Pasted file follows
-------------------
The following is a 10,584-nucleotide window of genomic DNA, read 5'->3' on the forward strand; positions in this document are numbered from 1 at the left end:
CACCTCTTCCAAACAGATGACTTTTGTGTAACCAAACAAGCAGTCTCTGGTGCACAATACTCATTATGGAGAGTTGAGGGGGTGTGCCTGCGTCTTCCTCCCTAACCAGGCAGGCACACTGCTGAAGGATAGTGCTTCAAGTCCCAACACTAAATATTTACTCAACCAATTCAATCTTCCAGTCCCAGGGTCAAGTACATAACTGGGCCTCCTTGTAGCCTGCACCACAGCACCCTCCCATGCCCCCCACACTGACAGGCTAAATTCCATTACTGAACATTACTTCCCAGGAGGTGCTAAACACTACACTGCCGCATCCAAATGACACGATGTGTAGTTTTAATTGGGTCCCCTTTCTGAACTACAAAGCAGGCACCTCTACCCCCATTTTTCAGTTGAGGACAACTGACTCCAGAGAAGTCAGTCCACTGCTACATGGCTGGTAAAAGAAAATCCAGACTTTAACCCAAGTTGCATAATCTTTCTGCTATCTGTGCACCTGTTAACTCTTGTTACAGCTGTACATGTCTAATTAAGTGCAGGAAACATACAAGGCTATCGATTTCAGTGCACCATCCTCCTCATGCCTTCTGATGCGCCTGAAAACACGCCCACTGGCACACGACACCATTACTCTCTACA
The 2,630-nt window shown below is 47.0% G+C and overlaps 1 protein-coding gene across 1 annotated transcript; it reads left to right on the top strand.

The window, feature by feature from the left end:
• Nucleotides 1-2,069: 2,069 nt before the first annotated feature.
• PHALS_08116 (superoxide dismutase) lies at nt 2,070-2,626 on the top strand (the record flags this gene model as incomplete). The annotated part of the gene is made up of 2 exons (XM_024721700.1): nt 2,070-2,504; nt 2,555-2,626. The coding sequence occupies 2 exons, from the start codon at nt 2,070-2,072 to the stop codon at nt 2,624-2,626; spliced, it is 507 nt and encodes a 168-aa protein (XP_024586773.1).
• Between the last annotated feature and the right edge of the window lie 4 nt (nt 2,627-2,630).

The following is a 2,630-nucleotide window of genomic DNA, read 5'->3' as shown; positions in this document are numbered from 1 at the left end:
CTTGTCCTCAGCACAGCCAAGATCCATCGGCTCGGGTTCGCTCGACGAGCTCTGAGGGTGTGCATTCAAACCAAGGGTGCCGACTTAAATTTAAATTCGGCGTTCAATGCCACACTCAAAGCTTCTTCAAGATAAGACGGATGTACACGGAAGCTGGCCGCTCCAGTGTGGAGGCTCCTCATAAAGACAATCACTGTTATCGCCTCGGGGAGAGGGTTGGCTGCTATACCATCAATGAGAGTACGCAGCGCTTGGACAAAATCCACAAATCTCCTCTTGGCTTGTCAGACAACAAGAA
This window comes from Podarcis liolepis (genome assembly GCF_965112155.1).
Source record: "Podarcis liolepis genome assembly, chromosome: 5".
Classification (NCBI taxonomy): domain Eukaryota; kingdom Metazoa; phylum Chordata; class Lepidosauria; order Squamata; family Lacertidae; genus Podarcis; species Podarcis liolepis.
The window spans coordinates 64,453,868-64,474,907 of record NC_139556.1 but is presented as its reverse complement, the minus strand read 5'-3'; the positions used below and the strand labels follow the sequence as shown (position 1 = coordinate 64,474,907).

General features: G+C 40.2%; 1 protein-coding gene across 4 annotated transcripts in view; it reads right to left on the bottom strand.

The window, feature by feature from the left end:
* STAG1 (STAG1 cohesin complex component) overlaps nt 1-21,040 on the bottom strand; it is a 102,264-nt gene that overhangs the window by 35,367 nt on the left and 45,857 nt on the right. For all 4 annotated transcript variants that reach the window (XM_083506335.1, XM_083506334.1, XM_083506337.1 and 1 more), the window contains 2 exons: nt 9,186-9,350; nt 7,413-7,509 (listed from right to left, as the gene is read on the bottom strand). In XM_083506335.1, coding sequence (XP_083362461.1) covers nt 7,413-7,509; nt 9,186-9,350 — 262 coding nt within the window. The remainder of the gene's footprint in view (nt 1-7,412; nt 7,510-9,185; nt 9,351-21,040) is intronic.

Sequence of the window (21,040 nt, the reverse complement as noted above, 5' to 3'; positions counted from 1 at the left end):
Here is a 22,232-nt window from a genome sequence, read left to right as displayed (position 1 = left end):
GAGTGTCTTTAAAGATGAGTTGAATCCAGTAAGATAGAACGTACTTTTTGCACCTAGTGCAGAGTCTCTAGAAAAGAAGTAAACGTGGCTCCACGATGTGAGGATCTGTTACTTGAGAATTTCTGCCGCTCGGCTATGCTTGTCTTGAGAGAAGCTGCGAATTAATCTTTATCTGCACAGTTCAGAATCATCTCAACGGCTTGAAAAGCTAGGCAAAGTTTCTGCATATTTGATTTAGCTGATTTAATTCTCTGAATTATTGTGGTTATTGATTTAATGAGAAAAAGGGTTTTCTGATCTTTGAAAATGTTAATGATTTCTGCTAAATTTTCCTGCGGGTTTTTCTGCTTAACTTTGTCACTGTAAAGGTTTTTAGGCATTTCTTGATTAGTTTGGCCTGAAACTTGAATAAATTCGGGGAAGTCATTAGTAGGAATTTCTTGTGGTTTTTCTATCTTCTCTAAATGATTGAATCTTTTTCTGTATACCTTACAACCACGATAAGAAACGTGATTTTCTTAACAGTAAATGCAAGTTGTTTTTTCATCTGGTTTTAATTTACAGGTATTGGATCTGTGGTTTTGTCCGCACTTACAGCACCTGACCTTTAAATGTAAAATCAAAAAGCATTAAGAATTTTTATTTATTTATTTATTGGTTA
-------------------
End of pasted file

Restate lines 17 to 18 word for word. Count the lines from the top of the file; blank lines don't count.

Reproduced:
Sequence of the window (21,040 nt, the reverse complement as noted above, 5' to 3'; positions counted from 1 at the left end):
Here is a 22,232-nt window from a genome sequence, read left to right as displayed (position 1 = left end):